The Index Jump Info structure described above is followed by zero or more Index Jump Nodes. The number to be found is determined by the jumpers value in the Index Jump Info structure.

Index Nodes

Btr_nodes: Index nodes are described below and are used to hold the data for one entry in this index.

Btn_prefix: One byte, unsigned. Byte 0x00 in the node. This is the size of the compressed prefix.

Btn_length: One byte, unsigned. Byte 0x01 in the node. This is the size of the data in the index entry.

Btn_number: Four bytes, unsigned. Bytes 0x02 - 0x05 in the node. The page number (or record number) where the data that this index entry represents, is to be found.

Index Data

Btn_data: The data that makes up the index entry is found at bytes 0x06 onwards in the node.


Blob Data Page

Blp_header: The blob page starts off with a standard page header.

Blp_lead_page: Four bytes, signed. Bytes 0x10 - 0x13. This field holds the page number for the first page for this blob.

Blp_sequence: Four bytes, signed. Bytes 0x14 - 0x17. The sequence number of this page within the page range for this blob.

Blp_length: Two bytes, unsigned. Bytes 0x18 and 0x19. The length of the blob data on this page, in bytes.

Blp_pad: Two bytes, unsigned. Bytes 0x1a and 0x1b. Not used for any data, used as padding.

Blp_page: This location in the page is at byte 0x1c. It has two purposes:

  • An array of four byte, signed page numbers representing all the pages in this blob; or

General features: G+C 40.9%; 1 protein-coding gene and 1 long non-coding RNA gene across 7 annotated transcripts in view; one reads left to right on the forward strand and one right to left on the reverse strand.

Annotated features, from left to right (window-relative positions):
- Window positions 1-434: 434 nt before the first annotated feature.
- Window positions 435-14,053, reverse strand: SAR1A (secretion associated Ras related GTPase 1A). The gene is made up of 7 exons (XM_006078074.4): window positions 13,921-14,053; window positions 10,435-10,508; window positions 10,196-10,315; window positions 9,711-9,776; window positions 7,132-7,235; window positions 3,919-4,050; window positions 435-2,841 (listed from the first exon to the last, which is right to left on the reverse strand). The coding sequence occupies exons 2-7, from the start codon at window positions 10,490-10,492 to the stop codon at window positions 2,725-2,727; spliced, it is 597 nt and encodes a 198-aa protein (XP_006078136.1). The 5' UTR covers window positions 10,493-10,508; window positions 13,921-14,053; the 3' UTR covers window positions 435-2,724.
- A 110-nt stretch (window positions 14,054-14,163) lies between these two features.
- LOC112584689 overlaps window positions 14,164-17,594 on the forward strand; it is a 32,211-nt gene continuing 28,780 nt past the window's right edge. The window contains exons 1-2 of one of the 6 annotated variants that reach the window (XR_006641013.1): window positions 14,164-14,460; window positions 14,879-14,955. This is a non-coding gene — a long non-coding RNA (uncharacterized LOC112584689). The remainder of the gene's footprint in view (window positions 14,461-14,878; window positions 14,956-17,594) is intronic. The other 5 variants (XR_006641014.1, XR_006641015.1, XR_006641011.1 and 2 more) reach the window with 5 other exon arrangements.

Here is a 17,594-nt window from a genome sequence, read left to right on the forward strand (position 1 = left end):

• An array of bytes making up the blob data on this page.

If the flag byte in the standard page header (pag_flags) is set to 1, this blob page contains no data but acts as a pointer page to all the other blob pages for this particular blob.


Generator Page

Every database has at least one Generator Page, even if no generators (also known as sequences in Firebird 2.x) have been defined by the user. A blank database consisting only of system tables and indices already has a number of generators created for use in naming constraints, indices, etc.

Gpg_header: The generator page starts off with a standard page header.

Gpg_sequence: Four bytes, signed. Bytes 0x10 - 0x13. The sequence number of this generator page, starting from zero. If so many generators have been created that new generator pages are required, the sequence number will be incremented for each one.

Gpg_waste: Twelve bytes. Bytes 0x14 to 0x1f. To quote the source code, these values are overhead carried forward for backward compatibility. In other words, most likely unused.

Gpg_values: An array of 64 bit values, one for each generator in the database.